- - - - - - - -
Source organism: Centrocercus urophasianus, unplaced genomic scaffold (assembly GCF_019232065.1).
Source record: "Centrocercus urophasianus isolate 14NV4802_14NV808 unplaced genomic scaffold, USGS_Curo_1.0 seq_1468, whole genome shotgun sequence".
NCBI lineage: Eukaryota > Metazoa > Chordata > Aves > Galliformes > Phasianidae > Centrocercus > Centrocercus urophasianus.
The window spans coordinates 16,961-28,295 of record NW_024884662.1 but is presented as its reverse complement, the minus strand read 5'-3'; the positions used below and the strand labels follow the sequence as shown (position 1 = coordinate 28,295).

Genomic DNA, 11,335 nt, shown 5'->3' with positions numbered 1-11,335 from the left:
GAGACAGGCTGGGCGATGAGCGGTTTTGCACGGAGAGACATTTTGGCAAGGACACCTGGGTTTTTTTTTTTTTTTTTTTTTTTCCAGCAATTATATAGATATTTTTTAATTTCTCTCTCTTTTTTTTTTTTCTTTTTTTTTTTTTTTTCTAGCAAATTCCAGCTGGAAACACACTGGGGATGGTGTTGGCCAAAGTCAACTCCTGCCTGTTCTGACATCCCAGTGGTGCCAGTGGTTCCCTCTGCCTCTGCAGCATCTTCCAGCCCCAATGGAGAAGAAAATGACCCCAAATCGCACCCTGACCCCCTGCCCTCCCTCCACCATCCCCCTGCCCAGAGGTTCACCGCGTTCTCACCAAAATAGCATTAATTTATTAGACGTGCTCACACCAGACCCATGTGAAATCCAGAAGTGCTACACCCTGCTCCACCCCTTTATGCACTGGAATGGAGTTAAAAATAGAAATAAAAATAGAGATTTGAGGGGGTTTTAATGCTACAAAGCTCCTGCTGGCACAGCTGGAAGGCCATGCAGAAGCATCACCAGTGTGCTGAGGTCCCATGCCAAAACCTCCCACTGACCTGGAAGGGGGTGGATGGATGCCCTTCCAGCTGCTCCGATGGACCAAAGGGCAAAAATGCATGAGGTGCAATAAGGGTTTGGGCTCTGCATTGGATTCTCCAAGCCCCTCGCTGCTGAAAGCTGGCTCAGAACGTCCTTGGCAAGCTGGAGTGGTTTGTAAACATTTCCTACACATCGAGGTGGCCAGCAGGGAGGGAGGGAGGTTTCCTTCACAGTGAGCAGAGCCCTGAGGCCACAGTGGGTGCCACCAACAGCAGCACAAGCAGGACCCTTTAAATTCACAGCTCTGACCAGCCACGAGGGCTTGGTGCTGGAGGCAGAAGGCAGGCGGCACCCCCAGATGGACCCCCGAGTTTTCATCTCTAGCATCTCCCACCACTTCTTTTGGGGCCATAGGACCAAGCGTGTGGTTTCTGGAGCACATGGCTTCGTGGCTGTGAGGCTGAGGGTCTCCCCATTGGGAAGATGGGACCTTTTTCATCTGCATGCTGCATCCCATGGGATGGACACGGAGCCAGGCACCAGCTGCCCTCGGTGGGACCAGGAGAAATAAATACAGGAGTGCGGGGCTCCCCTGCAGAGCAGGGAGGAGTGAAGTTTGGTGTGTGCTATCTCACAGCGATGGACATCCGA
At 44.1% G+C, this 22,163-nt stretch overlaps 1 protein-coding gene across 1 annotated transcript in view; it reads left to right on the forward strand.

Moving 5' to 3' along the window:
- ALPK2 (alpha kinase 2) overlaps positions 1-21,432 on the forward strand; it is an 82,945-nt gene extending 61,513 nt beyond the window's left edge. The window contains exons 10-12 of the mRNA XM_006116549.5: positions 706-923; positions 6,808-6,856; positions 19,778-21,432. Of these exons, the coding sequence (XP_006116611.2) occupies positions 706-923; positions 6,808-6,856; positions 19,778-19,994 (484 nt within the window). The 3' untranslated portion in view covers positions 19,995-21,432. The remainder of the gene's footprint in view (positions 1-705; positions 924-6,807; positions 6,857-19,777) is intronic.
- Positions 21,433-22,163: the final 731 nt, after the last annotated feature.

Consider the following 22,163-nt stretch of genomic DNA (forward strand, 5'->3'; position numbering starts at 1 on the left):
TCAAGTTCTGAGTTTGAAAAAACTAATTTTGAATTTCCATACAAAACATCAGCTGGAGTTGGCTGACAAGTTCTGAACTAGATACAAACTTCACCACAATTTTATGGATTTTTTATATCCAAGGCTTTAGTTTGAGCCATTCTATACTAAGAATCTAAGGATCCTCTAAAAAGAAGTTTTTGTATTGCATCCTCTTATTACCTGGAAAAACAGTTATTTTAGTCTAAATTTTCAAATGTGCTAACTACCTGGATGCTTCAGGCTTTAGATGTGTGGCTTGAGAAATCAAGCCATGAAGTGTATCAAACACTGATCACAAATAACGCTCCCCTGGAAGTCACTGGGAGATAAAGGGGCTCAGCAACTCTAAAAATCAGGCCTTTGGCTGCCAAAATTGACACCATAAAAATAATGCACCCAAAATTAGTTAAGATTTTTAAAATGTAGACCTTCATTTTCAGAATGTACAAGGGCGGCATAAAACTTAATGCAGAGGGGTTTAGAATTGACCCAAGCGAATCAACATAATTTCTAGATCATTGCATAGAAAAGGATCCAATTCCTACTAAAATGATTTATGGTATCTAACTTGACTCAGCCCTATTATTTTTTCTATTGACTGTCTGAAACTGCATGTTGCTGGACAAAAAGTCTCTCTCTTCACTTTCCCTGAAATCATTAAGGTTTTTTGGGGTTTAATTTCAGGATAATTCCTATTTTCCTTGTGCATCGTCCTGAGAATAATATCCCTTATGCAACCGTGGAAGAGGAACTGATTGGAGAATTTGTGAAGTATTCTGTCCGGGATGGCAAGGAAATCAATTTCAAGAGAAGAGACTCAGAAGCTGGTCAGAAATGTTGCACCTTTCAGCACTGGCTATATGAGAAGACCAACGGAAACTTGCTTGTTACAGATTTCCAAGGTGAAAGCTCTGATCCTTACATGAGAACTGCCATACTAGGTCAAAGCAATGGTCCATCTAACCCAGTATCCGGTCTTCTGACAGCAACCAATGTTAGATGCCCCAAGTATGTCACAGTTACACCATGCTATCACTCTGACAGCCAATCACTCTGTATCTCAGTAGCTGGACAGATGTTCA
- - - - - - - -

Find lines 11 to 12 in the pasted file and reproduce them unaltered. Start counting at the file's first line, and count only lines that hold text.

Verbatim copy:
Consider the following 22,163-nt stretch of genomic DNA (forward strand, 5'->3'; position numbering starts at 1 on the left):
TCAAGTTCTGAGTTTGAAAAAACTAATTTTGAATTTCCATACAAAACATCAGCTGGAGTTGGCTGACAAGTTCTGAACTAGATACAAACTTCACCACAATTTTATGGATTTTTTATATCCAAGGCTTTAGTTTGAGCCATTCTATACTAAGAATCTAAGGATCCTCTAAAAAGAAGTTTTTGTATTGCATCCTCTTATTACCTGGAAAAACAGTTATTTTAGTCTAAATTTTCAAATGTGCTAACTACCTGGATGCTTCAGGCTTTAGATGTGTGGCTTGAGAAATCAAGCCATGAAGTGTATCAAACACTGATCACAAATAACGCTCCCCTGGAAGTCACTGGGAGATAAAGGGGCTCAGCAACTCTAAAAATCAGGCCTTTGGCTGCCAAAATTGACACCATAAAAATAATGCACCCAAAATTAGTTAAGATTTTTAAAATGTAGACCTTCATTTTCAGAATGTACAAGGGCGGCATAAAACTTAATGCAGAGGGGTTTAGAATTGACCCAAGCGAATCAACATAATTTCTAGATCATTGCATAGAAAAGGATCCAATTCCTACTAAAATGATTTATGGTATCTAACTTGACTCAGCCCTATTATTTTTTCTATTGACTGTCTGAAACTGCATGTTGCTGGACAAAAAGTCTCTCTCTTCACTTTCCCTGAAATCATTAAGGTTTTTTGGGGTTTAATTTCAGGATAATTCCTATTTTCCTTGTGCATCGTCCTGAGAATAATATCCCTTATGCAACCGTGGAAGAGGAACTGATTGGAGAATTTGTGAAGTATTCTGTCCGGGATGGCAAGGAAATCAATTTCAAGAGAAGAGACTCAGAAGCTGGTCAGAAATGTTGCACCTTTCAGCACTGGCTATATGAGAAGACCAACGGAAACTTGCTTGTTACAGATTTCCAAGGTGAAAGCTCTGATCCTTACATGAGAACTGCCATACTAGGTCAAAGCAATGGTCCATCTAACCCAGTATCCGGTCTTCTGACAGCAACCAATGTTAGATGCCCCAAGTATGTCACAGTTACACCATGCTATCACTCTGACAGCCAATCACTCTGTATCTCAGTAGCTGGACAGATGTTCA